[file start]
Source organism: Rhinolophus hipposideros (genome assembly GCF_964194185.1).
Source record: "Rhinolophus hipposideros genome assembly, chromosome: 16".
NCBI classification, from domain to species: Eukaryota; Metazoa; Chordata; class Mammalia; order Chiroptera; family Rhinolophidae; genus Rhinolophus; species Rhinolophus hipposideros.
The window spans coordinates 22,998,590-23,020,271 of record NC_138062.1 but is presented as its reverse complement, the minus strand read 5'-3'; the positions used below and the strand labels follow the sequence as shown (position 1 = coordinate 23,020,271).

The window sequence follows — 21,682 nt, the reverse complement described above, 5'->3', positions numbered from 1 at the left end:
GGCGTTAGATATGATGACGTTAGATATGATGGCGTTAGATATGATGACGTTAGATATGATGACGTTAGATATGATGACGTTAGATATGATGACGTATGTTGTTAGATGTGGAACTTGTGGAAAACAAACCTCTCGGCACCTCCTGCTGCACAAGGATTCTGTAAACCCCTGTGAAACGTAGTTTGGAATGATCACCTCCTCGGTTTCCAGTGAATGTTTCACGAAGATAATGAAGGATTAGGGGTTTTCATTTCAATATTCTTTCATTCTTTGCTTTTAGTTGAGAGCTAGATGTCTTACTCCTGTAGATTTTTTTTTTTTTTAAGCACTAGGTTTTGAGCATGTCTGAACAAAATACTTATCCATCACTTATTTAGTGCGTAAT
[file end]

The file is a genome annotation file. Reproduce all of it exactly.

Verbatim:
Source organism: Rhinolophus hipposideros (genome assembly GCF_964194185.1).
Source record: "Rhinolophus hipposideros genome assembly, chromosome: 16".
NCBI classification, from domain to species: Eukaryota; Metazoa; Chordata; class Mammalia; order Chiroptera; family Rhinolophidae; genus Rhinolophus; species Rhinolophus hipposideros.
The window spans coordinates 22,998,590-23,020,271 of record NC_138062.1 but is presented as its reverse complement, the minus strand read 5'-3'; the positions used below and the strand labels follow the sequence as shown (position 1 = coordinate 23,020,271).

The window sequence follows — 21,682 nt, the reverse complement described above, 5'->3', positions numbered from 1 at the left end:
GGCGTTAGATATGATGACGTTAGATATGATGGCGTTAGATATGATGACGTTAGATATGATGACGTTAGATATGATGACGTTAGATATGATGACGTATGTTGTTAGATGTGGAACTTGTGGAAAACAAACCTCTCGGCACCTCCTGCTGCACAAGGATTCTGTAAACCCCTGTGAAACGTAGTTTGGAATGATCACCTCCTCGGTTTCCAGTGAATGTTTCACGAAGATAATGAAGGATTAGGGGTTTTCATTTCAATATTCTTTCATTCTTTGCTTTTAGTTGAGAGCTAGATGTCTTACTCCTGTAGATTTTTTTTTTTTTTAAGCACTAGGTTTTGAGCATGTCTGAACAAAATACTTATCCATCACTTATTTAGTGCGTAAT